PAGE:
I have said this time and time again, this game is about adapting. If you don’t adapt, you will miss out. It seems that the times are changing again as I have seen more articles advocating for using points differently than transferring the points out to partners airlines. The times are changing and you should re-evaluate your earnings/redeeming to reach you goals.
Times are Changing
The value of transferring points seems to be slowly eroding. Even programs like Southwest, which are revenue based, are at a tipping point were they could be worth less than valuable than your flexible currency.
That doesn’t mean you can’t find value, but it is becoming harder. Sometimes it is worth the extra effort and other times it isn’t.
I’m a person who travels coach and I believe most people want a ticket to see a new place in the world. For travelers like us, the value to transferring to airlines in many cases is worse than using them as a cash equivalent.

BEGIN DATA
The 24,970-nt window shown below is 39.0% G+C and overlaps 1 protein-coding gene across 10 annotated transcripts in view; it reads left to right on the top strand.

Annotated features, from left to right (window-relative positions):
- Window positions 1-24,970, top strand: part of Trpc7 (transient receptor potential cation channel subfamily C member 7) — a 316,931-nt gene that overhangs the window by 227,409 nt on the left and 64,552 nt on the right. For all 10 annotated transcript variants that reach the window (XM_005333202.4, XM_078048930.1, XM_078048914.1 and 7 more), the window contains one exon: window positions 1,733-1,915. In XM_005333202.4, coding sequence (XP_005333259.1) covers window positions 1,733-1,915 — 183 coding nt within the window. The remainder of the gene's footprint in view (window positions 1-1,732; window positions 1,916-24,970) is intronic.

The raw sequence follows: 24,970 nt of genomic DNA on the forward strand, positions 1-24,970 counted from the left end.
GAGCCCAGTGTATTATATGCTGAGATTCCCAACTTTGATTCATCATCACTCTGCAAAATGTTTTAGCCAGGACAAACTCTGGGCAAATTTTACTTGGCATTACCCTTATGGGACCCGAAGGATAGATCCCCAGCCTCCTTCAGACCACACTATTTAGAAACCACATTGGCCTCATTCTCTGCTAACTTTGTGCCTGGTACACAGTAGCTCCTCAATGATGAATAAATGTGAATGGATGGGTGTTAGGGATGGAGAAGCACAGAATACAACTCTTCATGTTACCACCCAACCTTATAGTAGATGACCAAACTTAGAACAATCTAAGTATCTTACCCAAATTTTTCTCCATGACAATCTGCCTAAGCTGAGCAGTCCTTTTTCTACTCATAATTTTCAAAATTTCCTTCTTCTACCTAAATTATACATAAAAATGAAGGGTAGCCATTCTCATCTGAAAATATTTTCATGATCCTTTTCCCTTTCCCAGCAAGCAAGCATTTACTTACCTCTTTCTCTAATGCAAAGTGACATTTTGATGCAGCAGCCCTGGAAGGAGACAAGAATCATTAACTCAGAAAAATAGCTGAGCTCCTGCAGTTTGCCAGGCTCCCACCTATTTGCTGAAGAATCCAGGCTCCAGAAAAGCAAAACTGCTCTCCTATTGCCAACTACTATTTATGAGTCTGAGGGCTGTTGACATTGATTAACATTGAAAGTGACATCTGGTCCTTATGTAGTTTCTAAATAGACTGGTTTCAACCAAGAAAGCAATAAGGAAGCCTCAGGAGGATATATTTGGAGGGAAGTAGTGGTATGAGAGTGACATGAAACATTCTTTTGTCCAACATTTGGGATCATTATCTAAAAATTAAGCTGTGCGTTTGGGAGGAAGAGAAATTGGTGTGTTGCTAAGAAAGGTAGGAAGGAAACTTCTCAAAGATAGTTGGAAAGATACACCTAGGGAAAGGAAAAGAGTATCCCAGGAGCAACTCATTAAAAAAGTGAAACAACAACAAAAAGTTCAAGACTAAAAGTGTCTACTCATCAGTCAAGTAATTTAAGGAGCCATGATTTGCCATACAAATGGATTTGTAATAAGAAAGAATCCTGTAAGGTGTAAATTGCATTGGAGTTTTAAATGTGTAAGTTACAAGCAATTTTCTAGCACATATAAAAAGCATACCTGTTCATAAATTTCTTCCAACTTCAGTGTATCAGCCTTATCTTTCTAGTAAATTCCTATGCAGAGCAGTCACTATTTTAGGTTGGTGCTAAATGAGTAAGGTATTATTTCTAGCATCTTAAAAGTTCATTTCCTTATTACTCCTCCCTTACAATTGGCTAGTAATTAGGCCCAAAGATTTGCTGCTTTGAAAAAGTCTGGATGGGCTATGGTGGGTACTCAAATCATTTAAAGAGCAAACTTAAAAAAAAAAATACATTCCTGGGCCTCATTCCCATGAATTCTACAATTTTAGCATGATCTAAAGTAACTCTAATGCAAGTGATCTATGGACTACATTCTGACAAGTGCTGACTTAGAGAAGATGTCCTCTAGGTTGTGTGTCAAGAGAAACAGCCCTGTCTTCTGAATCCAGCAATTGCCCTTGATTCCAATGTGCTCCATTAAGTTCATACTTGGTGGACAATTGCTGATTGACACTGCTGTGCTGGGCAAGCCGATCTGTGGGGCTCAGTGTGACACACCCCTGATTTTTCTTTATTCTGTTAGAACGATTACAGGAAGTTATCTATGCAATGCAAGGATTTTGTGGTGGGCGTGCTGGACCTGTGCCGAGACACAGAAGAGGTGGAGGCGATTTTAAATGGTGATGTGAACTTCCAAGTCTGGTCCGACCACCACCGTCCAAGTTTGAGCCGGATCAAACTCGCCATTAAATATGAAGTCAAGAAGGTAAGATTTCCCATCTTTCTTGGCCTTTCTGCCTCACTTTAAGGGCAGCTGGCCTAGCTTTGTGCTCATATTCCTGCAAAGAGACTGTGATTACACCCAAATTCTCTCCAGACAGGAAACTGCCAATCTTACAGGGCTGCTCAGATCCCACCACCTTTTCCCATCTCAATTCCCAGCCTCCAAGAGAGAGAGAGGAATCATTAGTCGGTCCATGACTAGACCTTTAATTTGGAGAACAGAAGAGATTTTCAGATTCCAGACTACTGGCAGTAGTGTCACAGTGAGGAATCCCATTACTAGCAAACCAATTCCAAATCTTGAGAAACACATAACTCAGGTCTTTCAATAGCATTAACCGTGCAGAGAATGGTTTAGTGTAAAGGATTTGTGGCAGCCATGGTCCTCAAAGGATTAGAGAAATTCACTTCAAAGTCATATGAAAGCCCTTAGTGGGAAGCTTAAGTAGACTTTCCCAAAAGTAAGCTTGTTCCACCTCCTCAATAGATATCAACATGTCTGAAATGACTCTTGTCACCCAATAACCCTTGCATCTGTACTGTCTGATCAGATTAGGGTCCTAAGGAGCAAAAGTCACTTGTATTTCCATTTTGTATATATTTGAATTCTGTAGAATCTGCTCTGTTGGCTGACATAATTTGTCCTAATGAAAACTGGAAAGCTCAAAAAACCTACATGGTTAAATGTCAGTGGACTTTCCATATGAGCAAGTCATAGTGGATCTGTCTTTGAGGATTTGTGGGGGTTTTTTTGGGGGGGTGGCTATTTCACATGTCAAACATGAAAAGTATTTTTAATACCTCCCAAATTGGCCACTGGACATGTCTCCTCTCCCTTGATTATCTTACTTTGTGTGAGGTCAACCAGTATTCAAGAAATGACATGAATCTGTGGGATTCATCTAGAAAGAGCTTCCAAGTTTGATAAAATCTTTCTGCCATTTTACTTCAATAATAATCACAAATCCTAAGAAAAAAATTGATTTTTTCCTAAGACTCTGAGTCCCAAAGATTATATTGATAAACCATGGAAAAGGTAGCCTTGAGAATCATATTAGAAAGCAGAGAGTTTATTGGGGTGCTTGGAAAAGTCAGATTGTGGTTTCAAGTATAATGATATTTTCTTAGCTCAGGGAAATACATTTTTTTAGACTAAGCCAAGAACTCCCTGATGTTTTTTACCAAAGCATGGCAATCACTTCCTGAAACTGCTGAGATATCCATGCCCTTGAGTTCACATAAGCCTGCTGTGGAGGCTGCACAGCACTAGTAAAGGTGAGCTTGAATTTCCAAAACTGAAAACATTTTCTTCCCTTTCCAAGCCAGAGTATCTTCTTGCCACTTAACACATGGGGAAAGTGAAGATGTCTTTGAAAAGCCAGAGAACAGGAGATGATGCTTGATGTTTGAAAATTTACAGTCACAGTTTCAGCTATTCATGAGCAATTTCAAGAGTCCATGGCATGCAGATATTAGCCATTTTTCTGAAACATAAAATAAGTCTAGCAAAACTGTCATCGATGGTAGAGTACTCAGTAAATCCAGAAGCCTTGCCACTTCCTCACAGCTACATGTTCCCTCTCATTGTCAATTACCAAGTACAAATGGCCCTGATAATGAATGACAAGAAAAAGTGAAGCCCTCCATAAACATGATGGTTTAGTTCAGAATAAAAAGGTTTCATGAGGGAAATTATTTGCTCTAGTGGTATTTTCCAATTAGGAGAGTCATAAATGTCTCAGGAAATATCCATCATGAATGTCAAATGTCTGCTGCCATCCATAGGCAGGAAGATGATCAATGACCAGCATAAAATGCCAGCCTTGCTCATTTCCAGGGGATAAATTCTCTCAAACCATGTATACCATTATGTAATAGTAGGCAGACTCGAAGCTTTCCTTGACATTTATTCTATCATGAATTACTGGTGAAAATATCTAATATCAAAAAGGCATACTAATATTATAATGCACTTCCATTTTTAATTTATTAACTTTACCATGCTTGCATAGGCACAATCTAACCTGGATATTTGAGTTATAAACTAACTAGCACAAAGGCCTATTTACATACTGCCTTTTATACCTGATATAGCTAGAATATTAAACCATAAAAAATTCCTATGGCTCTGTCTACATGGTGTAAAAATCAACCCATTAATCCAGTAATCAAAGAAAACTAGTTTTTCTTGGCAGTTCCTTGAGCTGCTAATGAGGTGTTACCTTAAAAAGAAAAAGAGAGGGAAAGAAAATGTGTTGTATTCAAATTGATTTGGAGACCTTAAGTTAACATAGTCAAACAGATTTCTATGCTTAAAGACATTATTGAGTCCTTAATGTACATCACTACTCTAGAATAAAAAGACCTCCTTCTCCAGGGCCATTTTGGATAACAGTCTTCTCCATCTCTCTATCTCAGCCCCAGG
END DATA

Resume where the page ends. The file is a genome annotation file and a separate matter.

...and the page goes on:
For you premium cabin travelers, we see it becoming harder to use your points for those beautiful hotel size seats. Devaluations are inevitable and award availability is becoming harder to find.
Not to mention we are seeing premium economy becoming the new business class and the actual business class shrinking.
When it Started:
I believe the turning point for points to be used as a cash equivalent once the Chase Sapphire Reserve was released.
When the Chase Sapphire Reserve was launched, there was chatter about using the increased redemption through the Chase Portal at 1.5 cents per point. It was a “great” option because you didn’t need to worry about availability and you could even earn status. Although there is the possibility that Ultimate Rewards could potentially be changing, let’s hope it doesn’t!
A few months later American Express Business Platinum came out with it’s 50% rebate (which is now 35%), then more articles talking about using this avenue to book tickets. This echoed the “great” benefit of redeeming points for 2 cents per point.
There were more blogs and people talking about use their points as a cash equivalent vs transferring their points to programs.
The Changes Continue:
Airline tickets across the world have been pleasantly cheap. Trips to Europe for as low as $200, Asia (including Southeast Asia) for $400- $500.
We can thank the low cost carriers for driving down the cost of flights. Even if you don’t use them, they have helped since it brings increased competition.